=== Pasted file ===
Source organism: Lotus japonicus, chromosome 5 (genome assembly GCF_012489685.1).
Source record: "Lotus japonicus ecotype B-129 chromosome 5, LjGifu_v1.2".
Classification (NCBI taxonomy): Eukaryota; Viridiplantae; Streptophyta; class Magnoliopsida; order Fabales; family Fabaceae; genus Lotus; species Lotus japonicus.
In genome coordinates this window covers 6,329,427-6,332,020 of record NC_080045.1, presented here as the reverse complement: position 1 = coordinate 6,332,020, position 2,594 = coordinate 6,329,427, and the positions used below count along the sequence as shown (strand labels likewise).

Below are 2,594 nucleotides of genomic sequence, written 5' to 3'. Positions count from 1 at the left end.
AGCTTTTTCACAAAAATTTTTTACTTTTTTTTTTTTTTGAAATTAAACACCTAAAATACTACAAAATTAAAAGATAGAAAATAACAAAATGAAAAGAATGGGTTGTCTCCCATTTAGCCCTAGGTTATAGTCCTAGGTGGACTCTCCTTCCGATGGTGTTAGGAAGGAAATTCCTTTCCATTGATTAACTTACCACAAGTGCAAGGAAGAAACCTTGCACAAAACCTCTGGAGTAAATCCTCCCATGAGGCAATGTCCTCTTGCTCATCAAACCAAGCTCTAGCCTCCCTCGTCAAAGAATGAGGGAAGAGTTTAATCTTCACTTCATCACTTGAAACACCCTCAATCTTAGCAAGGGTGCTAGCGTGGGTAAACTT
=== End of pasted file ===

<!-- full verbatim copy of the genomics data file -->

Source organism: Lotus japonicus, chromosome 5 (genome assembly GCF_012489685.1).
Source record: "Lotus japonicus ecotype B-129 chromosome 5, LjGifu_v1.2".
Classification (NCBI taxonomy): Eukaryota; Viridiplantae; Streptophyta; class Magnoliopsida; order Fabales; family Fabaceae; genus Lotus; species Lotus japonicus.
In genome coordinates this window covers 6,329,427-6,332,020 of record NC_080045.1, presented here as the reverse complement: position 1 = coordinate 6,332,020, position 2,594 = coordinate 6,329,427, and the positions used below count along the sequence as shown (strand labels likewise).

Below are 2,594 nucleotides of genomic sequence, written 5' to 3'. Positions count from 1 at the left end.
AGCTTTTTCACAAAAATTTTTTACTTTTTTTTTTTTTTGAAATTAAACACCTAAAATACTACAAAATTAAAAGATAGAAAATAACAAAATGAAAAGAATGGGTTGTCTCCCATTTAGCCCTAGGTTATAGTCCTAGGTGGACTCTCCTTCCGATGGTGTTAGGAAGGAAATTCCTTTCCATTGATTAACTTACCACAAGTGCAAGGAAGAAACCTTGCACAAAACCTCTGGAGTAAATCCTCCCATGAGGCAATGTCCTCTTGCTCATCAAACCAAGCTCTAGCCTCCCTCGTCAAAGAATGAGGGAAGAGTTTAATCTTCACTTCATCACTTGAAACACCCTCAATCTTAGCAAGGGTGCTAGCGTGGGTAAACTT